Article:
While working at GSE, Morrison finished his course in Graphic Design and Photography on a part-time, day-release basis. His next move was to an advertising agency/ design consultancy in Covent Garden, putting his “schizophrenic graphics and moving image background” together.
“Over the next few years I realised I knew everything I needed in order to do this properly, so in 1979 I decided to start Plume,” Morrison explains. “Work was never a problem because I was offering something that nobody else was. For example on a 2D project with John Cleese for Video Arts, he realised I could art direct and make props. So I started going out on shoots with him. It was all inter-related, and you’d probably never get those chances now because it’s so much more structured. Then, while I was doing 2D work, I was also working with movie directors. TV work was starting to come in too, and that’s different again, because the way you present to and work with them is different to film. The more designers have in their armoury – psychologically and visually – the more they’ll succeed.”
It’s hard to draw Morrison out on his TV work, possibly because, as he explains: “It’s marketing-driven, so doesn’t fulfil creative aspects as much as film. TV people are very much what I call ‘in a box’ – you can give them a big idea but if it doesn’t fit with their slot programming and marketing they won’t go for it.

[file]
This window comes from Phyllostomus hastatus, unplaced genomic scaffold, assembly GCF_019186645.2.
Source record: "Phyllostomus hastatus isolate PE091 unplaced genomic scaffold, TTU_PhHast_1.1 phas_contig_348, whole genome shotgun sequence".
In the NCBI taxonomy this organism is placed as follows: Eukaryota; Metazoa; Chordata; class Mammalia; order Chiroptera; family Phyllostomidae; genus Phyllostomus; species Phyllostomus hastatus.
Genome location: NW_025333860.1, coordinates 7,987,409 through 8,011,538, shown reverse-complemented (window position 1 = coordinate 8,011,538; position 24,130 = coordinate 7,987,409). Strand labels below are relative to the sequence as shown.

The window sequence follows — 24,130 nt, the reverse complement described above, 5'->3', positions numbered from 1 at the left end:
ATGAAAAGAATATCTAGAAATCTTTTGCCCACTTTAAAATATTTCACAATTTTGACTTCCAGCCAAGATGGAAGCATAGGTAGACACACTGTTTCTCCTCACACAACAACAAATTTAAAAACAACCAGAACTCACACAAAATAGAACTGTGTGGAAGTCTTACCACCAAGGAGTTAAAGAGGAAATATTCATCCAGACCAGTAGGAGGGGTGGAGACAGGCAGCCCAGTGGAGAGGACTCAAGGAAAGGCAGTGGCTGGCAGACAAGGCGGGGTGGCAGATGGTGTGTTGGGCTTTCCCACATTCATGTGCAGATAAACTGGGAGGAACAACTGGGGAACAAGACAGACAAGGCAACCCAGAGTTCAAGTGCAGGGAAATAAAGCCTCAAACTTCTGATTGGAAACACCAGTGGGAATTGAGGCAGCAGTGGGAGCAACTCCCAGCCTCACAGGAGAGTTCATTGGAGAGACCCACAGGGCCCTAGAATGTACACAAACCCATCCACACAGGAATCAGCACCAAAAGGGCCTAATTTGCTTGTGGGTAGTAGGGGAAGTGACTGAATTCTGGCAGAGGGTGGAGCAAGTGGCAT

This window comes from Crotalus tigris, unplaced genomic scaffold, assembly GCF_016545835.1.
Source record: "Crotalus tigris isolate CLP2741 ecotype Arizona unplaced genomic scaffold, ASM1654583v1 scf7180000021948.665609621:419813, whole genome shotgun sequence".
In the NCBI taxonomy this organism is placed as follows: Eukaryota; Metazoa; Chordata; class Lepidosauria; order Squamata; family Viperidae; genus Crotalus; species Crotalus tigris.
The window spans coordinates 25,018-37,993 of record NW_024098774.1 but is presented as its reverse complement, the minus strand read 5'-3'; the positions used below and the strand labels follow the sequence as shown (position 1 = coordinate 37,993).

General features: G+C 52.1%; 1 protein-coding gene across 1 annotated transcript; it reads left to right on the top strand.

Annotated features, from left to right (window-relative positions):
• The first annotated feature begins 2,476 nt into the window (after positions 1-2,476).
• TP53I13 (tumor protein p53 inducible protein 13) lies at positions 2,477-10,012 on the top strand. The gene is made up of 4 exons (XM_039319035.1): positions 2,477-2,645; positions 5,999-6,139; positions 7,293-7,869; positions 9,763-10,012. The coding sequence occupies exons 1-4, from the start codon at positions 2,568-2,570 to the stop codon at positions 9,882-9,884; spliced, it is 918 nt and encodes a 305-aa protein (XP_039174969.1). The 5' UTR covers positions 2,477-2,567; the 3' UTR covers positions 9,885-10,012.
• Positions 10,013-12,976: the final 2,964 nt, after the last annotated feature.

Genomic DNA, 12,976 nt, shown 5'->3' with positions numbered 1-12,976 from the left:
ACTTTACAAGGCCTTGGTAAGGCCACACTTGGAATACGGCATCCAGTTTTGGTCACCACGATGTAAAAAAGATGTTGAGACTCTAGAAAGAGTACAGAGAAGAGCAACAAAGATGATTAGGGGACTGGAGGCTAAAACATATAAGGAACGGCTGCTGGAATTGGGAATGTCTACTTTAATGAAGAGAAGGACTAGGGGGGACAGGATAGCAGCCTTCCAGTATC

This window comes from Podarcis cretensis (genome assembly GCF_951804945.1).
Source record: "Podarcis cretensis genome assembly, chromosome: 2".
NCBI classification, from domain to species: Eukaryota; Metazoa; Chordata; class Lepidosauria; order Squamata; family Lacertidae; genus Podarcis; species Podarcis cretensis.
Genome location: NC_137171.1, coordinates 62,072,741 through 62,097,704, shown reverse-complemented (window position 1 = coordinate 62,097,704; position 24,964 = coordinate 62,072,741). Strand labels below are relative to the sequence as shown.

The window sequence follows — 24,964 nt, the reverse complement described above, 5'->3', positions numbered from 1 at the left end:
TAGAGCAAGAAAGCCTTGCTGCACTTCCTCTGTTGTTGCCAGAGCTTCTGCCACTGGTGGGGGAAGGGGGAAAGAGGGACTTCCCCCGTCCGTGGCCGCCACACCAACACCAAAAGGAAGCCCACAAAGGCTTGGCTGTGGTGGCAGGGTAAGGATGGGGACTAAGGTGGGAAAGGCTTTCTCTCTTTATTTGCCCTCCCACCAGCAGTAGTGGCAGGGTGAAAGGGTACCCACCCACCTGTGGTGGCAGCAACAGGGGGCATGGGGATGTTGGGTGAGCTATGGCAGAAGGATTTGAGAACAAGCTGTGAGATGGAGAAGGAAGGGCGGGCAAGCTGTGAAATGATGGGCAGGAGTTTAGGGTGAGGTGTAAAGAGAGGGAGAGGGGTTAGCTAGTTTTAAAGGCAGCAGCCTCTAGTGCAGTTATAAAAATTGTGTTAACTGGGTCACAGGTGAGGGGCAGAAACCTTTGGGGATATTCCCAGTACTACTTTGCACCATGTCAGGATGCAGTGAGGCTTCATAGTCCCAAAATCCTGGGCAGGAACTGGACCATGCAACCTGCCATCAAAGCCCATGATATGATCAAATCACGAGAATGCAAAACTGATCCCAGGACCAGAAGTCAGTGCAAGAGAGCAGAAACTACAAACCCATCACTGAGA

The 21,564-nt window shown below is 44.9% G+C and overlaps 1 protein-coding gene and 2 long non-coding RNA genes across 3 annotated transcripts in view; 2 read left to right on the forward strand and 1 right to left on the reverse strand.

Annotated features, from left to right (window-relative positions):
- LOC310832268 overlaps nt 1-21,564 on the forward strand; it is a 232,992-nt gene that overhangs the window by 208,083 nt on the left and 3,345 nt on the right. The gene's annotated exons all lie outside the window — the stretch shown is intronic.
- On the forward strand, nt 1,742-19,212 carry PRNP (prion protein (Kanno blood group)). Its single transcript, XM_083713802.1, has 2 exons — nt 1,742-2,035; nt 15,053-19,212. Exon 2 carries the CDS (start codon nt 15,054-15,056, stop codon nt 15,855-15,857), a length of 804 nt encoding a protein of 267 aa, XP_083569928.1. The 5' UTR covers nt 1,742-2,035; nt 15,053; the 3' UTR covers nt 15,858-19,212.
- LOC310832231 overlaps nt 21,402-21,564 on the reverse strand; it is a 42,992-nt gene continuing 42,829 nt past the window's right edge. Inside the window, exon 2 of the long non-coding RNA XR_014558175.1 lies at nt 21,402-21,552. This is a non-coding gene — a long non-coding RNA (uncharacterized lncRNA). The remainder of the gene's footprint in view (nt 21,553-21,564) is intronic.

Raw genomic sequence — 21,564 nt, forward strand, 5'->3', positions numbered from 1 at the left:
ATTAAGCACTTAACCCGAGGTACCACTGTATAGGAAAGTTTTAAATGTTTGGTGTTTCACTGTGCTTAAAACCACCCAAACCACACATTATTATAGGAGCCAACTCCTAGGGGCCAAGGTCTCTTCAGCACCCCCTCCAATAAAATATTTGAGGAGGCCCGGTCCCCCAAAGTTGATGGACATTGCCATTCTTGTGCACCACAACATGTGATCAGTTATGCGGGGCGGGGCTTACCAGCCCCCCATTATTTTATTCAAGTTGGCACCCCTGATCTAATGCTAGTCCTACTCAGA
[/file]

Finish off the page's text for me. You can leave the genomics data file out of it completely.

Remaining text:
“And ultimately film is a bigger picture, allowing you to go that extra mile creatively – it’s just a lot more fun,” he adds, before enthusing about the collaborative and creative processes undergone working on a film.
“There’s so much trust involved in film-making, because I’m off-set with a second unit, the director has to completely trust me to get on with it. Tim Burton took me on after my presentation and basically told me to get on with it and call him in when I wanted him to look at it. With someone like Jean-Jacques [Annaud] it’s like he’s leaving you part of his soul to look after, and you have to respect the seriousness of that. On Brazil, I had to scale Terry Gilliam’s huge creative ideas down, but David Lean was the opposite, a very precise film-maker, so I had to listen carefully to that precision,” he says.
Morrison likes to read the script before seeing any rough cuts, enabling him to start visualising ideas for the movie. Then comes the bit he loves: “Seeing the film at the rough cut stage, where you get to see the mis-scenes, the missed dialogue, the mess. And you have to imagine where all the special effects are going to be as all you’re seeing are the blue screens.”
By now he’ll be starting to look for signals – images he thinks might work, before getting into serious discussions with the film’s director. “The main thing I’ve learned is to listen closely to them, because I’ve worked with a lot who’ve taught me so much,” he acknowledges.